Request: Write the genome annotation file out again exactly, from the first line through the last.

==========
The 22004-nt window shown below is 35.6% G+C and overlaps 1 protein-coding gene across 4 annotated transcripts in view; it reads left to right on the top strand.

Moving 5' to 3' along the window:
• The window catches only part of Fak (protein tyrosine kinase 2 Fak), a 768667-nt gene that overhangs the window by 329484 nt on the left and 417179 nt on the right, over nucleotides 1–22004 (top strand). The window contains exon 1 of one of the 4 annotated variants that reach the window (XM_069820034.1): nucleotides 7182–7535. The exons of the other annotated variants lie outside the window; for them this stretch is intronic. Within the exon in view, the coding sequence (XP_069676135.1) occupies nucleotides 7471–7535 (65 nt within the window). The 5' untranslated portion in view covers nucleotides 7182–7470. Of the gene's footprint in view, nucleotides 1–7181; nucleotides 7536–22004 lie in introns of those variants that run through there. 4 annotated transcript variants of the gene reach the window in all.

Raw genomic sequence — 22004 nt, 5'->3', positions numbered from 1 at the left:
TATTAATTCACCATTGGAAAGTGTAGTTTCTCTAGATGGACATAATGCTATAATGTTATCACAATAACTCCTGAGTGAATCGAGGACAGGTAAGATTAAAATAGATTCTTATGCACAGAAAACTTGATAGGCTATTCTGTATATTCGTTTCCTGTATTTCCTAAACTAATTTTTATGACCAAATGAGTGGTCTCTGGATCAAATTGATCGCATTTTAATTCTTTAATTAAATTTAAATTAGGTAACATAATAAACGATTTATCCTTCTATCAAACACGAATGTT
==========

The 22004-nt window shown below is 35.6% G+C and overlaps 1 protein-coding gene across 4 annotated transcripts in view; it reads left to right on the top strand.

Moving 5' to 3' along the window:
• The window catches only part of Fak (protein tyrosine kinase 2 Fak), a 768667-nt gene that overhangs the window by 329484 nt on the left and 417179 nt on the right, over nucleotides 1–22004 (top strand). The window contains exon 1 of one of the 4 annotated variants that reach the window (XM_069820034.1): nucleotides 7182–7535. The exons of the other annotated variants lie outside the window; for them this stretch is intronic. Within the exon in view, the coding sequence (XP_069676135.1) occupies nucleotides 7471–7535 (65 nt within the window). The 5' untranslated portion in view covers nucleotides 7182–7470. Of the gene's footprint in view, nucleotides 1–7181; nucleotides 7536–22004 lie in introns of those variants that run through there. 4 annotated transcript variants of the gene reach the window in all.

Raw genomic sequence — 22004 nt, 5'->3', positions numbered from 1 at the left:
TATTAATTCACCATTGGAAAGTGTAGTTTCTCTAGATGGACATAATGCTATAATGTTATCACAATAACTCCTGAGTGAATCGAGGACAGGTAAGATTAAAATAGATTCTTATGCACAGAAAACTTGATAGGCTATTCTGTATATTCGTTTCCTGTATTTCCTAAACTAATTTTTATGACCAAATGAGTGGTCTCTGGATCAAATTGATCGCATTTTAATTCTTTAATTAAATTTAAATTAGGTAACATAATAAACGATTTATCCTTCTATCAAACACGAATGTT